Sunday, an Arlington, TX police officer shot a man at a local shopping mall. The man, William Paul Dodd, was suspected of shoplifting two pairs of Ray-Ban sunglasses from a store in the mall. At the time of the shooting, he was being followed by mall security as well as by members of APD. While fleeing, Dodd turned and pulled what appeared to be a gun and pointed it at an APD officer who, believing his life in danger, fired. Dodd was hit and transported to a local hospital where, last I heard, he was in critical condition.
Several things make this case different from other police-involved shooting. First, this happened at a mall during business hours. This mall, like so many others, is a “Gun-Free Zone”. Second, the gun Dodd pulled and pointed at the officer was later determined to be an “Imitation firearm“. Finally, and the reason for the title of this post, approximately an hour before the shooting, Dodd called 911. He identified himself and said he knew police were looking for him for evading arrest.
“I know Arlington is looking for me, but I got a gun so if you pull me over I’m going to shoot, so just be ready,” the man said during the call.
At that point, he hung up. When the 911 operator called him back, he said he didn’t want to turn himself in and then he gave a location approximately 4 miles from the mall. Officers were dispatched to that location but Dodd was gone.
Fast-forward an hour. Arlington PD gets a shoplifting call from the mall and responds. At that time, the officers aren’t aware of Dodd’s earlier call.
Whether they knew or not, Dodd set himself up to be shot. By first calling and telling the 911 operator he had a gun and would shoot, he guaranteed that officers responding to any call where his identity was known or pulling him over and getting his ID back from a license check would be on alert. Add in the fact he carried AND PULLED what appeared to be a firearm and aimed it at a cop guaranteed something bad was going to happen. This was, in my opinion, an attempt of suicide by cop.
That’s bad enough but now there are some lawmakers considering making it illegal to carry an “imitation firearm” in public places. Let’s face it, prohibiting real firearms from public places hasn’t worked. The law-abiding citizens will obey but those with ill-intent won’t. Why should they? They know the likelihood of a potential victim being armed is slim to none.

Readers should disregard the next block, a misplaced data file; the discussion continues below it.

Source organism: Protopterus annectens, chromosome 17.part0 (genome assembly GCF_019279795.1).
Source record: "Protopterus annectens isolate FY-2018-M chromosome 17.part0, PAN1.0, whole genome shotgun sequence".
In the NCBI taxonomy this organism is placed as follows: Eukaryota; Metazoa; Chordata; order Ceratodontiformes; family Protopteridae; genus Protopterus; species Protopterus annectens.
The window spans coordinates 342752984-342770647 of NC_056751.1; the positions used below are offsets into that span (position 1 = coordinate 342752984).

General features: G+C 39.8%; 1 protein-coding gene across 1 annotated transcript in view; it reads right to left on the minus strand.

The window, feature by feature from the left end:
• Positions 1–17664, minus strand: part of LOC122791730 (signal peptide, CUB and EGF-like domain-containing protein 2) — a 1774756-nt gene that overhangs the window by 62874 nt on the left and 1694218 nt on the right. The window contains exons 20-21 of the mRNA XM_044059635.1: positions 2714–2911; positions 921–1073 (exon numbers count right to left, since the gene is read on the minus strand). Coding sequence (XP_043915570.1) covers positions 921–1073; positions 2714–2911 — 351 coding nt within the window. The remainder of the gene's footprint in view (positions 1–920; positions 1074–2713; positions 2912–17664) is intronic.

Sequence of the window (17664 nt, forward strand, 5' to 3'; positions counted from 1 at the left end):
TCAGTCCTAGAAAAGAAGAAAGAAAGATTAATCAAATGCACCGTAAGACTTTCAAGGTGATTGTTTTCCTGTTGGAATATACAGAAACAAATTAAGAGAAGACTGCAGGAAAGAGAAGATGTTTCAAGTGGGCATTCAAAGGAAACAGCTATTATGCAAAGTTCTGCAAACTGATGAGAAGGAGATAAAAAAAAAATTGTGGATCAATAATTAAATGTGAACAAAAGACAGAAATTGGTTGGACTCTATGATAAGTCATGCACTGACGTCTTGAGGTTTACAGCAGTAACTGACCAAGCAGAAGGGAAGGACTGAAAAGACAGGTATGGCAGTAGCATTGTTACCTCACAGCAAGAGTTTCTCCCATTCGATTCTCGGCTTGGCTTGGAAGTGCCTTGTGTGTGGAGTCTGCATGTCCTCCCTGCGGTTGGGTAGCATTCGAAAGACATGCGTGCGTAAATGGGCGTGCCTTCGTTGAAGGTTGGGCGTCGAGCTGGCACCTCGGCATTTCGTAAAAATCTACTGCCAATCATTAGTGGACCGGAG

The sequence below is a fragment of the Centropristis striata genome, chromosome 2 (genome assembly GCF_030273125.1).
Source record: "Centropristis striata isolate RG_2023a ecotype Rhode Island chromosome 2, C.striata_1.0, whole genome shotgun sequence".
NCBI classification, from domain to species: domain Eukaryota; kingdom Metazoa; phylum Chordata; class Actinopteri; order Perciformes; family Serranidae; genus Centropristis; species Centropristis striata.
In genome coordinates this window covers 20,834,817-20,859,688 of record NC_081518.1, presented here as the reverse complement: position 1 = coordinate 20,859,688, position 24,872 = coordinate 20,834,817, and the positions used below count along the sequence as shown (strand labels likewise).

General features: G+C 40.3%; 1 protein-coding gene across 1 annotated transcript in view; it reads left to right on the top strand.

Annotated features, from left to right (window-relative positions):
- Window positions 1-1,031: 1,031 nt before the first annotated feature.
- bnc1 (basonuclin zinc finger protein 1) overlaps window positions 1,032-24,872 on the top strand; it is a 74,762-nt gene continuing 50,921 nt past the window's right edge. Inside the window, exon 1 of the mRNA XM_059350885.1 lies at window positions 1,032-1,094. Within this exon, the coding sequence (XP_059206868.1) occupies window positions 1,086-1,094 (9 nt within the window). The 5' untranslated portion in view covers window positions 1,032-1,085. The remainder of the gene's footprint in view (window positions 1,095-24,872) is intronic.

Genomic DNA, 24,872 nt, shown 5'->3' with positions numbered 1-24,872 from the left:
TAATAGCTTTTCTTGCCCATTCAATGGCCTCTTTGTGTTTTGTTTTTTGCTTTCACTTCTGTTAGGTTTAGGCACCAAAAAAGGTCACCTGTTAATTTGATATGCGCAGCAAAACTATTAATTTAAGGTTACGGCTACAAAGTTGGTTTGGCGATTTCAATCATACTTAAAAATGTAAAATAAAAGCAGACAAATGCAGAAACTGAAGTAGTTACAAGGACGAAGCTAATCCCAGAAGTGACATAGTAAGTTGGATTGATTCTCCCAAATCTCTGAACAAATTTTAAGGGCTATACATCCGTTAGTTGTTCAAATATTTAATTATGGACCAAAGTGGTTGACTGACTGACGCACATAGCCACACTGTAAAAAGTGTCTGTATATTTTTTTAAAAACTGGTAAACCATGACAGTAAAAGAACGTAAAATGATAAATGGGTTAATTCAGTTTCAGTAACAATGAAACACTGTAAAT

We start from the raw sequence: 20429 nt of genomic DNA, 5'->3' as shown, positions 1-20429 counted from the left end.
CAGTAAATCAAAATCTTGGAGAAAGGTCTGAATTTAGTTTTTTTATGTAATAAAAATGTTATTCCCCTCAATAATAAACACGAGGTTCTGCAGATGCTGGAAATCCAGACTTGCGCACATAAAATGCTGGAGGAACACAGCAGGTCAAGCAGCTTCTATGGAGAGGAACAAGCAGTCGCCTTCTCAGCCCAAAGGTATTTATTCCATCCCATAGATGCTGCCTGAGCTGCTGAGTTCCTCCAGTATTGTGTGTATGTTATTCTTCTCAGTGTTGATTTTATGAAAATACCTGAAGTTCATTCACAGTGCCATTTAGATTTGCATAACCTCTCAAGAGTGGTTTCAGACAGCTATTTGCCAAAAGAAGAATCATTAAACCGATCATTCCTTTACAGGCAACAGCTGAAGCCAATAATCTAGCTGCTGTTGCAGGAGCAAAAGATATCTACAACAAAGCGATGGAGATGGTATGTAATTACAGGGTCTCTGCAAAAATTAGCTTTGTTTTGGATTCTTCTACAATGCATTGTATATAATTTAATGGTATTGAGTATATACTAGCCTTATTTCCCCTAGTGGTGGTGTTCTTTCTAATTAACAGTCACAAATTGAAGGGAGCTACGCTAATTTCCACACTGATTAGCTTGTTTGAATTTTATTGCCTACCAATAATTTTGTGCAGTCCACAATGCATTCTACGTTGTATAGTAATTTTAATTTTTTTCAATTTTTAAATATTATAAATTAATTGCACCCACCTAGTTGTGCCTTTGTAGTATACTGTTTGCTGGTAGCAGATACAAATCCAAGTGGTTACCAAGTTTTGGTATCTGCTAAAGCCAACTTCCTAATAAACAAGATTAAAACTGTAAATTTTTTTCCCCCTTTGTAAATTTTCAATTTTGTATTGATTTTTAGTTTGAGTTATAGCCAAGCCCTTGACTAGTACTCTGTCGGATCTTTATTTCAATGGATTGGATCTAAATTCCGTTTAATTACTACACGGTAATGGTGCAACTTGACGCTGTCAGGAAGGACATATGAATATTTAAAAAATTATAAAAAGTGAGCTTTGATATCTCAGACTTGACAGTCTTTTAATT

In this case, Dodd apparently didn’t care whether the cops knew he was “armed” or not. In fact, he wanted them to know. He made the choice not to surrender. Instead, he pulled something the cop reasonably assumed to be a weapon, leaving the cop only one choice. He had to fire to protect himself and anyone else who might have been in the area at the time.
I don’t know whether or not procedure was followed in this case by mall security and APD. It’s possible they could have moved in sooner. However, circumstances surrounding the shooting tend to make me believe it wouldn’t have made a difference. Dodd would still have done what he did. The shooting would have happened and we can be thankful no one else was injured.
Yet, as is their habit, lawmakers are knee-jerking. Let’s ban yet another thing because someone used it in an attempt to get a cop to shoot him. There are other questions that should be asked — and answered — first. Maybe it’s my libertarian leanings coming out but I don’t believe the first response to a tragedy should be more laws and prohibitions.
Ask yourself this: how far are you willing to let your lawmakers go on something like this? If they outlaw these “imitation guns” in public places, that means not just shopping malls but parks, on the street, in playgrounds, etc. In some jurisdictions, it could also potentially mean in your front yard or driveway. That would mean you couldn’t show your best friend your new Airsoft or replica gun outside of the safety of you home. It could mean your kids couldn’t play with their cap guns, etc. When do we say “NO!” to the nanny state and start letting people take responsibility for their own actions?
And isn’t that the million dollar question?